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A Perfect Circle | Thirteenth Step | review | rock | Lollipop

A Perfect Circle

Thirteenth Step (Virgin)
by Tim Den

Believe it or not, I'm a bigger fan of A Perfect Circle than I am of Tool. The former just have more tricks up their sleeves than E minor Sabbath jams and polyrhythmic drum fills: They have enigmatic turbulence, an unspoken sorrow that resonates beyond Goth tendencies and prog atmospheres.

Many have pegged Thirteenth Step as overly indulgent prog, perhaps because it doesn't cater to Tool's suburban angsty (and often dimwitted) fanbase. But pay no attention to the naysayers: A Perfect Circle have always been - and continue to be - an ominous poltergeist that harnesses presence and paranoia rather than spelling things out in brutality. Take for example the album's strongest offering, "The Noose": Layers of slow building around haunting melodies (another of vocalist Maynard James Keenan's strengths that rarely shows up in Tool), gathering steam not so much mathematically as organically and flowingly, until the dam can no longer hold the emotional outpour. Waves of wrist-slitting beauty cascade atop gloomy lyrics ("your halo's slipping down to choke you now"), almost numbing your senses with so much pain. Of course, delivered in Keenan's voice, the pain is absolutely gorgeous, even if it's slow moving and often not "heavy." In fact, if you're looking for "rock" of any kind besides patient, multi-faceted, drifting, and hazily-dreamy, go back to the debut, Mer de Noms. There are only surrealistically ebbing movements here.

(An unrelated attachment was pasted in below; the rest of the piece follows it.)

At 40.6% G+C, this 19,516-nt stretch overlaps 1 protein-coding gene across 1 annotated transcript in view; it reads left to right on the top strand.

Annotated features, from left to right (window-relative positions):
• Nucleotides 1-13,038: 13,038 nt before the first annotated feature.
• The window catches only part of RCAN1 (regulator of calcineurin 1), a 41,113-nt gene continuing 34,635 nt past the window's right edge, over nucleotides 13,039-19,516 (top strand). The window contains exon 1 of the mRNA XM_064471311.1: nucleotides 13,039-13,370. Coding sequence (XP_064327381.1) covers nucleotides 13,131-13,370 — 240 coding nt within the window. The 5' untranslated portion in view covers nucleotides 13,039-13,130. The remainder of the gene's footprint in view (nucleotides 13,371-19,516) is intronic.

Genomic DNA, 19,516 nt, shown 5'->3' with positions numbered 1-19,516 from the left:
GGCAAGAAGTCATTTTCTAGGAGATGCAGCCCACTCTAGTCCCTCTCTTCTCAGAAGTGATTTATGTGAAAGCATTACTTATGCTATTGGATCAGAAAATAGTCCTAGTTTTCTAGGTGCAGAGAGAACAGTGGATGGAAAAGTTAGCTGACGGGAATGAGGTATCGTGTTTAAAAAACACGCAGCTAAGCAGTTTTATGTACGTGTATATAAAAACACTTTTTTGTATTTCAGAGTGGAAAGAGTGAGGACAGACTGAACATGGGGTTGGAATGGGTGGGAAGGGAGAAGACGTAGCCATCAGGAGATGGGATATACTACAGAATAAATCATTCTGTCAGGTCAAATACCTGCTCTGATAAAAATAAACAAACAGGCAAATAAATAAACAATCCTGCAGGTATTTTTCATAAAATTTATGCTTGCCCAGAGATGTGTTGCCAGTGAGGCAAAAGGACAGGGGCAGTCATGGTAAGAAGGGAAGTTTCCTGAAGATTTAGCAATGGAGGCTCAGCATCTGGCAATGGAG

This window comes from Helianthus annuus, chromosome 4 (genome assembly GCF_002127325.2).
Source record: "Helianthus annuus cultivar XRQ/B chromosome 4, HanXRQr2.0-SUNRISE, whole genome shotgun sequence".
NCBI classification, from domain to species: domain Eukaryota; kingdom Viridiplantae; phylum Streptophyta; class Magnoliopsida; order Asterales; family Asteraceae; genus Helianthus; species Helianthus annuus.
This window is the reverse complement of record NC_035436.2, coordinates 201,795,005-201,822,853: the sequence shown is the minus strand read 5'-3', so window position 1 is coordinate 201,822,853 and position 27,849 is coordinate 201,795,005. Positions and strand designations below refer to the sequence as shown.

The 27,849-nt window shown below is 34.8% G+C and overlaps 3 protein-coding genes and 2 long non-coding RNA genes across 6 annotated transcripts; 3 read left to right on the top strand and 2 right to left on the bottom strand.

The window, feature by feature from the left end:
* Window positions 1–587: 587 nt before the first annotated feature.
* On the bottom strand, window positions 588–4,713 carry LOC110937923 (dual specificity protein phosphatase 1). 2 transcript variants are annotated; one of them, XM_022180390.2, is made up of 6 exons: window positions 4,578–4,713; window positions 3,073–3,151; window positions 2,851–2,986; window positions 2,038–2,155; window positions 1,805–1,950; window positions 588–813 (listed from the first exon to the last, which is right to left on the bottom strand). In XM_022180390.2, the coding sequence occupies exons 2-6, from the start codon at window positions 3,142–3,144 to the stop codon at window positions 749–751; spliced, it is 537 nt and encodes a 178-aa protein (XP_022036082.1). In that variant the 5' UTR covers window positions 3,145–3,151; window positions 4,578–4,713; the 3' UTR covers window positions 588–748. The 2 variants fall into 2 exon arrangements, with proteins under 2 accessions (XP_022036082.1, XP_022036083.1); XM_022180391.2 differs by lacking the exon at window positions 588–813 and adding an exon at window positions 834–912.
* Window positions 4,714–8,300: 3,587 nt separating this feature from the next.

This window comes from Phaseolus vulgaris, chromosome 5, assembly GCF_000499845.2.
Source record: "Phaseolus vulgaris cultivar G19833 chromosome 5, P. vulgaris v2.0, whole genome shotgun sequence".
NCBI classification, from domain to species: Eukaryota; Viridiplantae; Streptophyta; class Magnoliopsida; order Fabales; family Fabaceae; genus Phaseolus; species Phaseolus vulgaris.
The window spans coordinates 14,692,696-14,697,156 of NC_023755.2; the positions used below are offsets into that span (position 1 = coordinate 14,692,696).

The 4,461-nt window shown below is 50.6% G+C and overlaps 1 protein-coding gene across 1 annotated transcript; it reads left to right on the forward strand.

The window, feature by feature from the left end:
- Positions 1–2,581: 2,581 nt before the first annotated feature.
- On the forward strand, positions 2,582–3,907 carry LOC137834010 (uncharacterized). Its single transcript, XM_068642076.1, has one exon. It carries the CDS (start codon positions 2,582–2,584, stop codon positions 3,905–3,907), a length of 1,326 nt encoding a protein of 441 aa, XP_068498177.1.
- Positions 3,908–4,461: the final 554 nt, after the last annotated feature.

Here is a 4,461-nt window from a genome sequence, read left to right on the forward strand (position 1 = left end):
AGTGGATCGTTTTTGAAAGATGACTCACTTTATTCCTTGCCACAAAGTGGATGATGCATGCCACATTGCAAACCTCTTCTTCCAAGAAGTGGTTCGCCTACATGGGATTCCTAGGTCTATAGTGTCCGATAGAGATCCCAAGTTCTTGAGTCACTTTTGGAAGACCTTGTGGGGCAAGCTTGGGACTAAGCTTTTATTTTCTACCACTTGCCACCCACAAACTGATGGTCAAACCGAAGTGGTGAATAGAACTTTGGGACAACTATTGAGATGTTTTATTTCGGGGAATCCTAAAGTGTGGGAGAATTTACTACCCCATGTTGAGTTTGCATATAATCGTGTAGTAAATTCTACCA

Fantastic cover of Failure's "The Nurse Who Loved Me." From an arena rock song to a lullaby without losing any of the original's gracefulness.


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